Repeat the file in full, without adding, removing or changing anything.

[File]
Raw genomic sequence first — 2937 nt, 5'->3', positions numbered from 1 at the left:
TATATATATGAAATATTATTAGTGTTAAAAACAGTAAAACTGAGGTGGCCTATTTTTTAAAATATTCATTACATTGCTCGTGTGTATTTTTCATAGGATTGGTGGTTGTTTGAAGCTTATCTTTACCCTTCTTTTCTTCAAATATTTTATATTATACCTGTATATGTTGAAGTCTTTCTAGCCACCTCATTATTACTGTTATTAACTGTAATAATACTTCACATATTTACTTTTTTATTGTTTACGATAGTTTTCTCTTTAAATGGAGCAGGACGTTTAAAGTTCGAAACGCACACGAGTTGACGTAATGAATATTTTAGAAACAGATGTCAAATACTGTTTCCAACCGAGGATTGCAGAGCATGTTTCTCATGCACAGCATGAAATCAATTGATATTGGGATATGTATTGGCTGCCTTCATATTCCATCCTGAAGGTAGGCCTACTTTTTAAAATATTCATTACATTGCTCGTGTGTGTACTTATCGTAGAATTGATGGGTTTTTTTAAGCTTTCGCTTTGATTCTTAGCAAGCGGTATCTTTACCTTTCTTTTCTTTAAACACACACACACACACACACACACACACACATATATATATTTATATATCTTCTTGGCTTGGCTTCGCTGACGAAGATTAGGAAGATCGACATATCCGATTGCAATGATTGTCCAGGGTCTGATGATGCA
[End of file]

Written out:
Raw genomic sequence first — 2937 nt, 5'->3', positions numbered from 1 at the left:
TATATATATGAAATATTATTAGTGTTAAAAACAGTAAAACTGAGGTGGCCTATTTTTTAAAATATTCATTACATTGCTCGTGTGTATTTTTCATAGGATTGGTGGTTGTTTGAAGCTTATCTTTACCCTTCTTTTCTTCAAATATTTTATATTATACCTGTATATGTTGAAGTCTTTCTAGCCACCTCATTATTACTGTTATTAACTGTAATAATACTTCACATATTTACTTTTTTATTGTTTACGATAGTTTTCTCTTTAAATGGAGCAGGACGTTTAAAGTTCGAAACGCACACGAGTTGACGTAATGAATATTTTAGAAACAGATGTCAAATACTGTTTCCAACCGAGGATTGCAGAGCATGTTTCTCATGCACAGCATGAAATCAATTGATATTGGGATATGTATTGGCTGCCTTCATATTCCATCCTGAAGGTAGGCCTACTTTTTAAAATATTCATTACATTGCTCGTGTGTGTACTTATCGTAGAATTGATGGGTTTTTTTAAGCTTTCGCTTTGATTCTTAGCAAGCGGTATCTTTACCTTTCTTTTCTTTAAACACACACACACACACACACACACACACACATATATATATTTATATATCTTCTTGGCTTGGCTTCGCTGACGAAGATTAGGAAGATCGACATATCCGATTGCAATGATTGTCCAGGGTCTGATGATGCA